Updated at 5:00 p.m.
Bickering between the White House and the House GOP over immigration spilled into the public sphere yesterday when House Majority Leader Eric Cantor, R-Va., accused President Obama of not knowing how to work with Congress.
"After five years, President Obama still has not learned how to effectively work with Congress to get things done. You do not attack the very people you hope to engage in a serious dialogue," Cantor said.
He was referring to a statement by the White House marking the one-year anniversary of the introduction of the Senate's comprehensive immigration bill, which passed late last June but has languished in the House.
"Republicans in the House of Representatives have repeatedly failed to take action, seemingly preferring the status quo of a broken immigration system over meaningful reform. Instead of advancing commonsense reform and working to fix our immigration system, House Republicans have voted in favor of extreme measures like a punitive amendment to strip protections from 'Dreamers'," the president said in a statement issued by the White House.
"I urge House Republicans to listen to the will of the American people and bring immigration reform to the House floor for a vote," he added.
House Speaker John Boehner has repeatedly ruled out any legislation that mirrors the Senate bill. The House Republican conference released their own set of immigration principles earlier this year, they quickly backed away from action after Boehner said lawmakers could not trust the president to enforce the law. Several single-issue bills have been authored by a handful of lawmakers on the Judiciary Committee, but none have received a vote on the floor.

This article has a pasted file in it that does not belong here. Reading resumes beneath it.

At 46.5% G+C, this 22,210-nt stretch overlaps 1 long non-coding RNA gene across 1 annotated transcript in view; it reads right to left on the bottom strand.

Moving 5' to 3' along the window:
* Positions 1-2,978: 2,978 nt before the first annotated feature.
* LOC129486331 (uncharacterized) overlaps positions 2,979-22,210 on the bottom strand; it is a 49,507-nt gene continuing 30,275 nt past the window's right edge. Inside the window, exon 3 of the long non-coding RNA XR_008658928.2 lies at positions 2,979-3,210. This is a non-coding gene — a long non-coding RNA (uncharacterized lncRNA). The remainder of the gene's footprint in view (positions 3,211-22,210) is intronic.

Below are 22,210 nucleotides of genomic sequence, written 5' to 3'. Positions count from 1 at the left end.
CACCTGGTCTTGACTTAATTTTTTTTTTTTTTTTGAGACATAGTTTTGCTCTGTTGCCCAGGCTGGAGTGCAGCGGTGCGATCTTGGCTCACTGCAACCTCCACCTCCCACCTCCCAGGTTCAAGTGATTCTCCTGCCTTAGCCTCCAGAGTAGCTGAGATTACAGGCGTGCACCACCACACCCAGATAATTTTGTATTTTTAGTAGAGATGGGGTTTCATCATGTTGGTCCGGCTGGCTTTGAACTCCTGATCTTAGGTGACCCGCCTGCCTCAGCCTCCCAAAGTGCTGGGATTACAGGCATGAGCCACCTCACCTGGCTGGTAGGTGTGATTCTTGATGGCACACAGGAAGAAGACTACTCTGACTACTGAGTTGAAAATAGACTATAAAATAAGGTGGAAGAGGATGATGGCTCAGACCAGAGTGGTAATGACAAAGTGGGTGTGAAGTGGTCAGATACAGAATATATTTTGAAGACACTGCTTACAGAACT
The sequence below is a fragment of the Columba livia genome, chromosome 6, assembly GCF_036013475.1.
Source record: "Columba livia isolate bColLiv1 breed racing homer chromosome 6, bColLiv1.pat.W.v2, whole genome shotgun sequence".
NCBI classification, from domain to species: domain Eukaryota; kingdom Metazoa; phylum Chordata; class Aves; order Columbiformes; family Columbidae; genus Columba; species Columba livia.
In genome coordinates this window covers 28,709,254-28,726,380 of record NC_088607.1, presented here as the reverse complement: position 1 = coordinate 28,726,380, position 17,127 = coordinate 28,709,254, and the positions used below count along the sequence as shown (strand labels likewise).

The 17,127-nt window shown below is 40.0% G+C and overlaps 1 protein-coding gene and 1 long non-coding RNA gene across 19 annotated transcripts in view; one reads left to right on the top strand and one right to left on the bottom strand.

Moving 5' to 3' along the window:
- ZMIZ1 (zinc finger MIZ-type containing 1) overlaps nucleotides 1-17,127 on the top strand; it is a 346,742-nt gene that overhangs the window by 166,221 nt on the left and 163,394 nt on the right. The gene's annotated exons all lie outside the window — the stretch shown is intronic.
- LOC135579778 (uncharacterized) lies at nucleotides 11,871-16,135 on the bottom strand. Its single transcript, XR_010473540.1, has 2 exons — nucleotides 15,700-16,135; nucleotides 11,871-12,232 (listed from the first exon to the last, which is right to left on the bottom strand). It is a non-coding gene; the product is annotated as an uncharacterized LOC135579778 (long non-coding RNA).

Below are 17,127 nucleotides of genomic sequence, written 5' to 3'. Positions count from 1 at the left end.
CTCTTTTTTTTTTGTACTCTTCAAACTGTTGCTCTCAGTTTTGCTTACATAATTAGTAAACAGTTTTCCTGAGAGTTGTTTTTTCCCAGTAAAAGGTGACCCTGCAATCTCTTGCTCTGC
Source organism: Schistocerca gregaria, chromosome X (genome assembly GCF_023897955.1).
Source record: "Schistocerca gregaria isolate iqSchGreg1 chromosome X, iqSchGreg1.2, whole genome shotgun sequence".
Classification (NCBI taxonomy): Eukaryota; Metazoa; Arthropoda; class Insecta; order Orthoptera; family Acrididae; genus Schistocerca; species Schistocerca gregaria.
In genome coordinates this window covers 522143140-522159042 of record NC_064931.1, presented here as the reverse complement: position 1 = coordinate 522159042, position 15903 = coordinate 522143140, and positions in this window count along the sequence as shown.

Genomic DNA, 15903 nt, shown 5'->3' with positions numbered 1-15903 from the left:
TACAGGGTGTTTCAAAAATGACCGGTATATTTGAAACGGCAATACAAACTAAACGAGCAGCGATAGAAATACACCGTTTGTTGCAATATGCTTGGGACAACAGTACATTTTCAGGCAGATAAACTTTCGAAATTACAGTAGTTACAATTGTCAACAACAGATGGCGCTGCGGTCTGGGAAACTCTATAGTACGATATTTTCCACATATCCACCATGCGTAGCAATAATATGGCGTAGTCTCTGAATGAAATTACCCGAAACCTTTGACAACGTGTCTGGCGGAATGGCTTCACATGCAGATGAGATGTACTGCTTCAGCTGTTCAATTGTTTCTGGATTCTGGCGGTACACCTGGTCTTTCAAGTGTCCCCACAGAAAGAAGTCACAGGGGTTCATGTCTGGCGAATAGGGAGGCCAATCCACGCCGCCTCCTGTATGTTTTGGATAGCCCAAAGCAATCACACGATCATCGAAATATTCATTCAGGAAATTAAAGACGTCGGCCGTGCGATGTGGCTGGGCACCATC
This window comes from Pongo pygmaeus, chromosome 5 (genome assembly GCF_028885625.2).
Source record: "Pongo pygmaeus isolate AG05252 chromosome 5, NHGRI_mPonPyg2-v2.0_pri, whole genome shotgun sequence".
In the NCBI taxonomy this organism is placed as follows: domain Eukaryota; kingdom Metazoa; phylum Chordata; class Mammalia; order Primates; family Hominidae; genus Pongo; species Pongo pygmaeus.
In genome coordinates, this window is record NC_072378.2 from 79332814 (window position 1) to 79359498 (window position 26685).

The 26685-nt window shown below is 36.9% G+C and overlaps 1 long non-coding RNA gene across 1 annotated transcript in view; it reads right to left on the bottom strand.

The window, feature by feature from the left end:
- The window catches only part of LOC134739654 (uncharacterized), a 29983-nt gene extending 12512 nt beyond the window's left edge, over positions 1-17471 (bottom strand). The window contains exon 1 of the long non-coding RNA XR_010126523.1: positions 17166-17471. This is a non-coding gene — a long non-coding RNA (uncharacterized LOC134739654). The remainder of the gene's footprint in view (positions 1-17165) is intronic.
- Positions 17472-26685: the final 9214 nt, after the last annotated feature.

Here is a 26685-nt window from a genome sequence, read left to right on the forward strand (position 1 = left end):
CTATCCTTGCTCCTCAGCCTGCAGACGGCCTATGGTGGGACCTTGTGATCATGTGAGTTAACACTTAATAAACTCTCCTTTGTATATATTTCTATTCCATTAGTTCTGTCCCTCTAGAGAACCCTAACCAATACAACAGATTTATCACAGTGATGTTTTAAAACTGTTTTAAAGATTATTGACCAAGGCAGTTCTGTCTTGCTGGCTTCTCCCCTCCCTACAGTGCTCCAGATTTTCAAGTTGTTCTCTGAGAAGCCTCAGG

Cantor's note came after the president called him to discuss immigration, he said. Several news outlets have reported that a White House official said the president initially phoned the majority leader, who is Jewish, to wish him a happy Passover holiday before immigration came up.
"I hope the President can stop his partisan messaging, and begin to seriously work with Congress to address the issues facing working middle class Americans who are struggling to make ends meet in this economy," Cantor said.
On Thursday, Mr. Obama said the conversation had actually been "very pleasant."
"You know, you're always kind of surprised by the mismatch between press releases and the conversation," he told reporters at a press conference. "I wished him happy Passover, and what I said to him privately is something that I would share with him -- that I've said publicly, which is, there is bipartisan support for comprehensive immigration reform."